Days after North Texans began losing electricity, public officials say it is still difficult to determine how Oncor managed this week’s power outages. Oncor says it avoided cutting power to critical infrastructure like hospitals, prioritizing its outages on equipment that powered homes and businesses across its service area. It had to move so quickly that its messaging was broadened to tell the entire city it was at risk, leaving neighborhoods guessing at whether their power would shut off and for how long.
Mayor Eric Johnson said he was unaware of which parts of the city were losing power and when. Johnson, who is serving as the city’s emergency management coordinator during the standing disaster declaration, said he was told by Oncor CEO Allen Nye on Saturday that outages would roll through the city and not extend beyond 45 minutes.
“That obviously did not occur,” he said.
During a press conference Thursday morning, Johnson described challenging communication with the region’s largest electricity provider at a time when hundreds of thousands of North Texans were losing power during a historic winter storm. The mayor said it was unclear if the outages “were in fact decisions at all,” saying he had no such insight as to how power was distributed to residences and businesses throughout Dallas.
Oncor says many of those decisions were out of their hands. The Electric Reliability Council of Texas manages the state’s electric grid; providers like Oncor deliver the electricity. ERCOT ordered transmission companies to curb power to conserve enough to meet demand, so they did. Connie Piloto, a spokeswoman for Oncor, says the provider initially really did only expect rolling outages. And then ERCOT asked for more and more.
“What typically happens is ERCOT tells us to shed load, then it typically happens in 15- to 45-minute increments, but not this time, right?” Piloto says. “We had to shed so much that we couldn’t rotate. You could not get back up enough.”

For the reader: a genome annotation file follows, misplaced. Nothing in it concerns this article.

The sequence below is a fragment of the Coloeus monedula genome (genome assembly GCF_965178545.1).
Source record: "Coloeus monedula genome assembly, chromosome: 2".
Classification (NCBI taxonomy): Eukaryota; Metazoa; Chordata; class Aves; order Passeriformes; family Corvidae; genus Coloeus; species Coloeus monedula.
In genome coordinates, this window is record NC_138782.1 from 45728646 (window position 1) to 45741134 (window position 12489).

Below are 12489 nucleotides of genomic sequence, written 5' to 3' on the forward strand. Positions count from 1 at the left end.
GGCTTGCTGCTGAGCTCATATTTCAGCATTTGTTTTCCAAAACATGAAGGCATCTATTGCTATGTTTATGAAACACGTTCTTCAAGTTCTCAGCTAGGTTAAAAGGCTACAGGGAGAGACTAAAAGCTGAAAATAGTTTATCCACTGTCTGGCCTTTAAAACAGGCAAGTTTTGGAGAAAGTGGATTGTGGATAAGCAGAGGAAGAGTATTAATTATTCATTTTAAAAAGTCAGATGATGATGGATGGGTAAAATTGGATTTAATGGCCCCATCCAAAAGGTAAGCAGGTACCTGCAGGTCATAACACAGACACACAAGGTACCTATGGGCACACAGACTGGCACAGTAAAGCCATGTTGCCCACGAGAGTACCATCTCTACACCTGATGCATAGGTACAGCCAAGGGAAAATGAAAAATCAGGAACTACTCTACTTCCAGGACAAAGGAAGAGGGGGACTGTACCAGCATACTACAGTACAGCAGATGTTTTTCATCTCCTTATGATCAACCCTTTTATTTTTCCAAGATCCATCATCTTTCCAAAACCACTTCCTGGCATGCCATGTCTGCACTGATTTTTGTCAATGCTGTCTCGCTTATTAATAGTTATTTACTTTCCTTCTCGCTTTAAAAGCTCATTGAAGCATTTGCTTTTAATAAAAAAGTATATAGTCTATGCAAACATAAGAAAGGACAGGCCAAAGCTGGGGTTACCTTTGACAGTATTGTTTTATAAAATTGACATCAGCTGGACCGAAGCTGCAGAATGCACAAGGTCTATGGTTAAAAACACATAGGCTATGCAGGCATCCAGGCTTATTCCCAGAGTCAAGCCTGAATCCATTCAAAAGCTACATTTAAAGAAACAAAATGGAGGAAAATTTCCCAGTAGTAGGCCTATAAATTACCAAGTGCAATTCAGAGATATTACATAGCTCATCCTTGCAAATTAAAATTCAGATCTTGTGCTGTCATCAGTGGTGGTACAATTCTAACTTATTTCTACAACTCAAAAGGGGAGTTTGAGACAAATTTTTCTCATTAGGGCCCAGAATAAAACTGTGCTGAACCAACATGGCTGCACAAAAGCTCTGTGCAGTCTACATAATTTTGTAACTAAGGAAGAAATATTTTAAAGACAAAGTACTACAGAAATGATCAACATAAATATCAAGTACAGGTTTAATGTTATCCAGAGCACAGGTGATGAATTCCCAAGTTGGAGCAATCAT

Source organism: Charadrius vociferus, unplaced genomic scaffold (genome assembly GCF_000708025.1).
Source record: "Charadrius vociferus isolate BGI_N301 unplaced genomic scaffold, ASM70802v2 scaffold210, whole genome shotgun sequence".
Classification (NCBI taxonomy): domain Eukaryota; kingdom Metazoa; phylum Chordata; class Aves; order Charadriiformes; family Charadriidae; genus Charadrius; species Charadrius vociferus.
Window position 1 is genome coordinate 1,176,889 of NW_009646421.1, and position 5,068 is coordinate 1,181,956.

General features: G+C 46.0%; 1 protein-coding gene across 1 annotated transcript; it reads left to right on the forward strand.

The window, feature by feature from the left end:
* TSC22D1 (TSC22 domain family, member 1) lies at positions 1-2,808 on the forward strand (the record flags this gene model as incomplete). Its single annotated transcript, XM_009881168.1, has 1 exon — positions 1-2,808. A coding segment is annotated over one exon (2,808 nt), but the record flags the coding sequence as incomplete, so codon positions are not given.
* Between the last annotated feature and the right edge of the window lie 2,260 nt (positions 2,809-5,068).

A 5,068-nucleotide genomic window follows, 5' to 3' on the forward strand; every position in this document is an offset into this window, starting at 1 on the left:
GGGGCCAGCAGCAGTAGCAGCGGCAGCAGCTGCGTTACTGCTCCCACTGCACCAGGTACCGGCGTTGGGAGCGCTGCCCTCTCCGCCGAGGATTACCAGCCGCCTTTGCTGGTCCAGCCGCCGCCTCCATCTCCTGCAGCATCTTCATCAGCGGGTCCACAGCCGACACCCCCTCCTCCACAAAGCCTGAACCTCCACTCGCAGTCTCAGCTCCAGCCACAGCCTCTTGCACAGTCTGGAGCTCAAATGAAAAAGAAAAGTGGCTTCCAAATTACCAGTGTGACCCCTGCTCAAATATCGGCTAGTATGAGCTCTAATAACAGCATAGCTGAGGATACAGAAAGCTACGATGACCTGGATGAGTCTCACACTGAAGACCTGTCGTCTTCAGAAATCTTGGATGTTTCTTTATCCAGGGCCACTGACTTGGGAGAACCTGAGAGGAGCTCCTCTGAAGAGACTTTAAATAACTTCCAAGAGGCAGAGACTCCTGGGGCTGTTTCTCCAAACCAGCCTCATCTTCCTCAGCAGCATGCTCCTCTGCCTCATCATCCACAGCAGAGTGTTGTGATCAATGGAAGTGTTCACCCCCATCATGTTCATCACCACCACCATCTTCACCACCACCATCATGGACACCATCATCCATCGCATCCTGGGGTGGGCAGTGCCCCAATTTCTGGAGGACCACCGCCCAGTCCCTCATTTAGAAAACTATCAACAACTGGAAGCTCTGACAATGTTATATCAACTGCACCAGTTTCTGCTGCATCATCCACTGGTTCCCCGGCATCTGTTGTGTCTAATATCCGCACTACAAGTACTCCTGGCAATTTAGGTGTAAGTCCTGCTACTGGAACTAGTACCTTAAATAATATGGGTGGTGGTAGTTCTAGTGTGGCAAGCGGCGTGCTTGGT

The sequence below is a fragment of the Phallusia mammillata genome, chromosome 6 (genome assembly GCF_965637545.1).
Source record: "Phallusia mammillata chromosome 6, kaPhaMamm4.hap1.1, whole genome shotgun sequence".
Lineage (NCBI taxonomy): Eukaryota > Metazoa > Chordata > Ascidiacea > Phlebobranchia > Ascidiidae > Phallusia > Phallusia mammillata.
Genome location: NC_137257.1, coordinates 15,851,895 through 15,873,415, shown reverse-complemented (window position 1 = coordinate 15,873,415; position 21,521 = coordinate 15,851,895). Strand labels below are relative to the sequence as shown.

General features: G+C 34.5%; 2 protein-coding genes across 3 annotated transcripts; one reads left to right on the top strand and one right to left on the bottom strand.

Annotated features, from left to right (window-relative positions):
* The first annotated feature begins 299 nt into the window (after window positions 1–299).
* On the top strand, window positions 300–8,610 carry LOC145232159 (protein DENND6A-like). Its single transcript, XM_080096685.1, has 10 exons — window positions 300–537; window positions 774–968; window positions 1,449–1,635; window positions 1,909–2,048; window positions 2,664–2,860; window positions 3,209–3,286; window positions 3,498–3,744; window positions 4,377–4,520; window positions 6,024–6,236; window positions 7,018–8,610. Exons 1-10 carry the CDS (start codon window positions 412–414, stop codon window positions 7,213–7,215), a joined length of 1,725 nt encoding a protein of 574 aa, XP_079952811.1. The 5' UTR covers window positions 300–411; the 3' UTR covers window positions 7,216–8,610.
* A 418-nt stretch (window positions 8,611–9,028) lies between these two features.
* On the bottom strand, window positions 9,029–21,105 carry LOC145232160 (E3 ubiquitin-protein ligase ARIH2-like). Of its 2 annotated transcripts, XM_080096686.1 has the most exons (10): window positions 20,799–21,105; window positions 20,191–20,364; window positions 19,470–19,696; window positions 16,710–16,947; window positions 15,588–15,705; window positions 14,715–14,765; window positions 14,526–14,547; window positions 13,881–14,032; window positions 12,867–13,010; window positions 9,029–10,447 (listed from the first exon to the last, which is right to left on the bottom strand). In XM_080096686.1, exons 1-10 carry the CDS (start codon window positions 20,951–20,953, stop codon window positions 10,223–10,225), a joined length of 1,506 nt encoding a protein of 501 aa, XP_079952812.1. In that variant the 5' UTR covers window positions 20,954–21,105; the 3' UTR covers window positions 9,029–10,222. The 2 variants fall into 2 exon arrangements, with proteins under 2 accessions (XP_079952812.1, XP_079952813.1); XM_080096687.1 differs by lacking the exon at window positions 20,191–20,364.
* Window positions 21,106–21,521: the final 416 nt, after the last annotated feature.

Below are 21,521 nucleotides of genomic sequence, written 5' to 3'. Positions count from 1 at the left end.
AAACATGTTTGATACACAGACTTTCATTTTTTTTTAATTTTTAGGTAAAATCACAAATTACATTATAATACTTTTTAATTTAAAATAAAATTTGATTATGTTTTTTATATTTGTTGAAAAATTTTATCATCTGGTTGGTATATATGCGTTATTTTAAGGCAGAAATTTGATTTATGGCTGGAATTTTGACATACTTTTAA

Piloto tells D Magazine that the mayor and City Council knew what Oncor knew, which wasn’t different from the messaging it was delivering to the public and the media. But frustrated elected officials characterized this as poor communication since they didn’t know how Oncor was managing the outages, making it difficult to answer questions from constituents. Oncor says that, given the severity of the situation, it had to move quickly, and it wasn’t able to detail with any nuance the duration or geography of the outages.
Oncor says the “widespread power emergency” required it to “drop all available, non-critical load,” which means massive outages targeting lines serving residential and commercial customers, while saving critical infrastructure like hospitals. City officials say they were not provided details about where these were occurring, leading to questions and concerns about how equitably the outages were distributed. Oncor says equity had nothing to do with its decisions.
“These are diverse geographical areas across the grid, based solely on the mathematic and engineering needs of the electric system,” the company said in a statement.
Piloto says this was unprecedented for the energy provider. In 2011, when ice layered on roads following days of temperatures in the teens, ERCOT ordered Oncor to drop 4,000 megawatts over about seven and a half hours. This event lasted from Monday morning around 1:30 a.m. through Thursday. At the peak of the storm, ERCOT ordered Oncor to shed 20,000 megawatts across its service area, which includes most of North Texas and parts of Central and East Texas. According to ERCOT, 1,000 megawatts is enough to power 200,000 homes. At the peak of the outages, 1.3 million Oncor customers had no power.
“ERCOT is saying, ‘Oncor, you need to drop this amount of load,’ and we’re looking to determine how much of that load we can drop safely in order to protect the grid,” Piloto says. “There’s a playbook. You do this; you have to do it quickly; it’s happening in real time.”
“Safely” in that context means keeping the power flowing to critical infrastructure like hospitals, airports, and gas compression stations that feed power plants. If your home or business is connected to a line that also powers a hospital, you got lucky. That “playbook” she references is an automated plan for rotating outages. But at a certain point, rotating those outages won’t shed enough energy to save the grid. Oncor then targets service areas where it can shed the most power, which Piloto says is why there was a disparity in duration.